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MicroZed Chronicles: Power Analysis with PYNQ & PMBus

Xilinx Employee
Xilinx Employee
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Editor’s Note: This content is republished from the MicroZed Chronicles, with permission from the author and Hackster.io.


Last week I introduced how we can use PYNQ to access telemetry data on a boards power system, if it uses PMBus. In this article, we are going to look at how we can use the this capability in PYNQ to log and analyze power data.


The main element we will be using to do this is the DataRecorder contained within the PMBus package.

The DataRecorder provides the ability to stop, start and reset sampling on selected PMBus sensors. We can achieve fine grained control of the sampling period as we are able to define the sampling period when the DataRecorder is started.

The output from the DataRecorder is a pandas frame; if you are not familiar with pandas, it is built upon NumPy and enables us to easily plot the results using MathPlotLib.

In pandas there are two basic structures, series and frames. A series is essentially a column of values, while a frame is a multidimensional array of values.

318_Fig2.jpgPandas frame for ZCU104 input power

Setting up the data recorder is simple; the first thing to do is define the rails that we wish to monitor. We can monitor several rails, and can determine the rails and the capabilities in our system by using the commands shown below.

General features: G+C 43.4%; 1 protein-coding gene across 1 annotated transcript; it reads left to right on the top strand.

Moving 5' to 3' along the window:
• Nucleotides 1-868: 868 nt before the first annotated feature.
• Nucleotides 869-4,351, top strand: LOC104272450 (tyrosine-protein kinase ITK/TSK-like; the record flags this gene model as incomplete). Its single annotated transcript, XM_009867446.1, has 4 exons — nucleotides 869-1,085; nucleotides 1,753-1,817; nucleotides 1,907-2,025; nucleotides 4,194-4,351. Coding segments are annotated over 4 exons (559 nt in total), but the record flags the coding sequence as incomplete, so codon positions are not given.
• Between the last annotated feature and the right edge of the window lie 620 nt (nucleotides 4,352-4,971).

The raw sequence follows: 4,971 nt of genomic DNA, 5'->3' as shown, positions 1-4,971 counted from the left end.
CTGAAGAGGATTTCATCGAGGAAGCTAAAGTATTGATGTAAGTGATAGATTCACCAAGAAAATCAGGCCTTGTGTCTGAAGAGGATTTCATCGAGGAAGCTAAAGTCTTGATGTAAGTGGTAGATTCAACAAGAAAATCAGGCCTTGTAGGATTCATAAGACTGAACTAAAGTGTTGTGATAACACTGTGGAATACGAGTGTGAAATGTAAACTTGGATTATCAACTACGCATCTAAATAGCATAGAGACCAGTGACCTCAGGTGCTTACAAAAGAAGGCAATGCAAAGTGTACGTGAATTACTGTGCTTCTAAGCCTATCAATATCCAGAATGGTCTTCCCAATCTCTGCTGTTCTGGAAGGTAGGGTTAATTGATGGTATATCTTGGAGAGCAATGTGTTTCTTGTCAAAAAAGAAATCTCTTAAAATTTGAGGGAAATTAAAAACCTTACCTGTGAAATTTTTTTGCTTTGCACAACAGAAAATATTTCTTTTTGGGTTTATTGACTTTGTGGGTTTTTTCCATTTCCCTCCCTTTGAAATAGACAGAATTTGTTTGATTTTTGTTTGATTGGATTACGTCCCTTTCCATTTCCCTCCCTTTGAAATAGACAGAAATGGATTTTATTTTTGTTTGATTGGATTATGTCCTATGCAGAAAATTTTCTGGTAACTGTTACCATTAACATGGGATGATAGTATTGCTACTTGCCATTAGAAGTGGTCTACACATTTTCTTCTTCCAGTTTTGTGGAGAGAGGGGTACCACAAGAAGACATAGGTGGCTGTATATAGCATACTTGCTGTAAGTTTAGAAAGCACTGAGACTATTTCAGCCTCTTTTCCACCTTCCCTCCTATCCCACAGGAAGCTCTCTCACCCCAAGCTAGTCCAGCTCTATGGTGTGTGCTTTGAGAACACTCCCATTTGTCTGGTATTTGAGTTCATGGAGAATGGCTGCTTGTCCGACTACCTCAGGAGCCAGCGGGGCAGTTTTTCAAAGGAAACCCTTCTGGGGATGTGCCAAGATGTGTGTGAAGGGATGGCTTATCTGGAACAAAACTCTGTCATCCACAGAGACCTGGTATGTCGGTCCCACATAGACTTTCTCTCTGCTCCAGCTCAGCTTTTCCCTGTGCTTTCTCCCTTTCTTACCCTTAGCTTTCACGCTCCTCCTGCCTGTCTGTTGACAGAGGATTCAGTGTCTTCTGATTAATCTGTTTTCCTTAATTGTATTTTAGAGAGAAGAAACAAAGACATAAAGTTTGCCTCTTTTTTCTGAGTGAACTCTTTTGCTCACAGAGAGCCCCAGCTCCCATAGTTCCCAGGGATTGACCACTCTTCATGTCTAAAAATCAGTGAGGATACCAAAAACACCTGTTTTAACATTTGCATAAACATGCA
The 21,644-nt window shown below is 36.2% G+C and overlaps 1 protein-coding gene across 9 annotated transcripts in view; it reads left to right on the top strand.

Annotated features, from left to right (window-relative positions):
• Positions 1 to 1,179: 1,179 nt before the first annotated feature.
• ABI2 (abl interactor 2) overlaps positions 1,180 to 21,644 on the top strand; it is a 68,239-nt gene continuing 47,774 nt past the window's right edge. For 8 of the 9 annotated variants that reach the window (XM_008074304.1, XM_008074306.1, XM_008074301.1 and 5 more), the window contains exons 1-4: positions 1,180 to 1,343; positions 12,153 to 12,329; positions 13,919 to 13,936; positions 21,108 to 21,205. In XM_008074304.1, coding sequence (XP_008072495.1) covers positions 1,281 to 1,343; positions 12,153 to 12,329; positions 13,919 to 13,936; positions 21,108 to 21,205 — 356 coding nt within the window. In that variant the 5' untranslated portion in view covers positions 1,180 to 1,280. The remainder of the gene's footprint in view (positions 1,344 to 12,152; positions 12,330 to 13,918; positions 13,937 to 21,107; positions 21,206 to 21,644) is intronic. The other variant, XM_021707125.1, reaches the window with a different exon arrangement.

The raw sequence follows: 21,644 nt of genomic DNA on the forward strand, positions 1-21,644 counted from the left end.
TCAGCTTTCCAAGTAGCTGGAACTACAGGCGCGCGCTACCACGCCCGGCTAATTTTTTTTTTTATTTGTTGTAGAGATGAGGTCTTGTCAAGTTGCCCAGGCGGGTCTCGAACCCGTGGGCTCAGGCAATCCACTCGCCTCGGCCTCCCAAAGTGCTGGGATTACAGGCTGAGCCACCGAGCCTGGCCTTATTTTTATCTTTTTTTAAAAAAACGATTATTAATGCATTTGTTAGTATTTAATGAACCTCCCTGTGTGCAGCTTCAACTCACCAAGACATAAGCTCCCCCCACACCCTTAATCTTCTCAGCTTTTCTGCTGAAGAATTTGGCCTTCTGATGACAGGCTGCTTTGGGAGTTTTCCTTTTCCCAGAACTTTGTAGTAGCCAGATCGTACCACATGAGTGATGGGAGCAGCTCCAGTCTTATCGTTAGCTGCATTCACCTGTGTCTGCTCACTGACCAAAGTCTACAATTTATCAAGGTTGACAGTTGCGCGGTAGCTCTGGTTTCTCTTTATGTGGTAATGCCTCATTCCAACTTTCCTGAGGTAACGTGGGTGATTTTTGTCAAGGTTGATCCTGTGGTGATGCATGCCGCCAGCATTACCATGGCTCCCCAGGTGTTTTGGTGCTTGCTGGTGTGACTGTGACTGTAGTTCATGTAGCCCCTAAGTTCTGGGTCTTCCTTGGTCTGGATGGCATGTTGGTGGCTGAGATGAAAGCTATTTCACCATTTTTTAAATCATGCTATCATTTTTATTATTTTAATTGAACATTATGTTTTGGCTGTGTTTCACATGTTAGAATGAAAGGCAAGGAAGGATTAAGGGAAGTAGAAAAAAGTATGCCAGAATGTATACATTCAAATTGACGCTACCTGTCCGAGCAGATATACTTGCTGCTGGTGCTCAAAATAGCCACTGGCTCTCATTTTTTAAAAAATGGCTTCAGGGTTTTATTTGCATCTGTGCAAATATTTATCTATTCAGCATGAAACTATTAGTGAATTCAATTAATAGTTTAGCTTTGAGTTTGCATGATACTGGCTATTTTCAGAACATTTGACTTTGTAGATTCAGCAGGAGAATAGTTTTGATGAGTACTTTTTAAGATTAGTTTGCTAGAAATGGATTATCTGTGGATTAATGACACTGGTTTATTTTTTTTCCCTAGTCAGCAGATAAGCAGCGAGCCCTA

318_Fig3.jpgGetting the PMBus dictionary

Running pmbus.get_rails() will return a dictionary of the rails and available in the power system along with there values. To understand what rails are available we can print the dictionary.

When I did this for the ZCU104 I am generating this example on, the following was returned. Note how you can see not only the voltage but also the current and power, also visible is the input bus voltage.

318_Fig4.jpgPrinting the dictionary for the ZCU104

We can create a data recorder, using this information. For example, to sample the input voltage and current we can configure the data recorder as below.

This samples the sensors every 0.2 seconds and samples for 30 seconds.

318_Fig5.jpgDataRecorder example

This information can then be plotted.

318_Fig6.jpgSimple plotting of results

However, the example above is measuring steady state conditions on the PYNQ board. What we really want to know is how the power fluctuates when we are executing algorithms on either the processors (PS) or the programmable logic (PL).

To do this, we can add in the DataRecorder configuration and start / stop functions, in line with the code we wish to profile.

318_Fig7.jpgExample of inserting the PMBus & DataRecorder within a SW optical flow example

Using the ZCU104, I downloaded the PYNQOpenCV package, instrumented the code with the DataRecorder and ran the application on both on the SW and PL to determine the power demands of both implementations.

318_Fig8.jpgSW Implementation of the Optical Flow

Running the same optical flow algorithm with acceleration on the PL

318_Fig9.jpgPL implementation of optical flow

Of course, the results show what you might expect the PL implementation takes slightly higher power for a much shorter duration. If desired, we could analyze the pandas frame data to determine the actual power efficiency of both solutions.

The DataRecorder is like the FSM generator, signal generator, logic tracing, IOP another function in PYNQ which allows us to work with Python and hardware effectively.

It also lets us understand the behavior of our system in more depth, too.


See My FPGA / SoC Projects: Adam Taylor on Hackster.io

Get the Code: ATaylorCEngFIET (Adam Taylor)

Access the MicroZed Chronicles Archives with over 300 articles on the FPGA / Zynq / Zynq MpSoC updated weekly at MicroZed Chronicles.